Yes, and there's a fly fishing museum as well, isn't that correct?Speaker 2:
Yes, which is so worth the trip. It's in Livingston Manor and it's really amazing and that's like 20 minutes away from us, so in a half hour radius from where our distillery is. There's so much to do. There's great campgrounds, air BNBs, of course, but also great hotels Calicoon Hills. There is the North Branch Inn, nine River Road, great places to stay. There's a great seminary hill. Cidery is lovely in Calicoon gorgeous views and they also provide places for you to stay as well. They have beautiful rooms that you can spend as well, and we also are very much concierge of the area. So don't hesitate to call one of us and ask things to do, places to stay and stuff like that, because I give recommendations constantly to people.Speaker 1:
That is wonderful, that is so helpful, but you know as someone visiting the area, they're not going to know everything that there is to do.Speaker 2:
So that's great yeah.Speaker 1:
Well, claire, thank you so much. I'm so thrilled to have you today, so thank you.Speaker 2:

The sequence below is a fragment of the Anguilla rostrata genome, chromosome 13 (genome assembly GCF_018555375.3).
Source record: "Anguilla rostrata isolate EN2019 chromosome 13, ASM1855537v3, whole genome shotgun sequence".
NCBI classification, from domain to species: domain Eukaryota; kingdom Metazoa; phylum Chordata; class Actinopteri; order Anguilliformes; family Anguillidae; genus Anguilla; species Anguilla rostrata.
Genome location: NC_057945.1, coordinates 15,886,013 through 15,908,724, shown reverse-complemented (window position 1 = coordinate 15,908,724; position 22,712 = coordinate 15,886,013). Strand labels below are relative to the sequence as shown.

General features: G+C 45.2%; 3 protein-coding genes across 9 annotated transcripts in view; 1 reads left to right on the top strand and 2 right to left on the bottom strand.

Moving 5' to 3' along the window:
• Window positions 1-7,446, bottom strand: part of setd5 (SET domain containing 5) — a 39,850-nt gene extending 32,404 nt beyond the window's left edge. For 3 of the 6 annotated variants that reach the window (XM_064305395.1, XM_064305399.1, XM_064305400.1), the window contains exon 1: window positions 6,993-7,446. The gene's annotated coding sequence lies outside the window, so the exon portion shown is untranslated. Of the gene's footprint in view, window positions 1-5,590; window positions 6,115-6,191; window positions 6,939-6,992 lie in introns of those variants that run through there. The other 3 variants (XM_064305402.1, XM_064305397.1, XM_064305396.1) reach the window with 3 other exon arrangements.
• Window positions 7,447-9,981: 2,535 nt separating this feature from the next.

Yes, you too, okay, Okay, have a great day.Speaker 1:
As we travel on this exciting podcasting journey together, I invite you our incredible audience, to be a part of it. Share your own travel stories, insights and recommendations with us, whether you have a hidden gem in your hometown or a dream destination that has captured your imagination, we want to hear from you. Your suggestions will help shape the future episodes of Global Journeys with Jill Dutton, guiding us towards extraordinary locations and experiences that deserve a spotlight. Remember, this podcast is not about just the host or the guests. It's about the collective exploration and discovery that unites us all as wanderers in this vast world. So reach out to us through our website, social media channels or email and let your voice be heard. Send your suggestions to me at Jill at Global Journeys with JillDuttoncom. I can't wait to hear from you. Until next time, may your travels be filled with endless curiosity, open-hearted encounters and transformative adventures. Safe travels, fellow explorers, and keep wandering.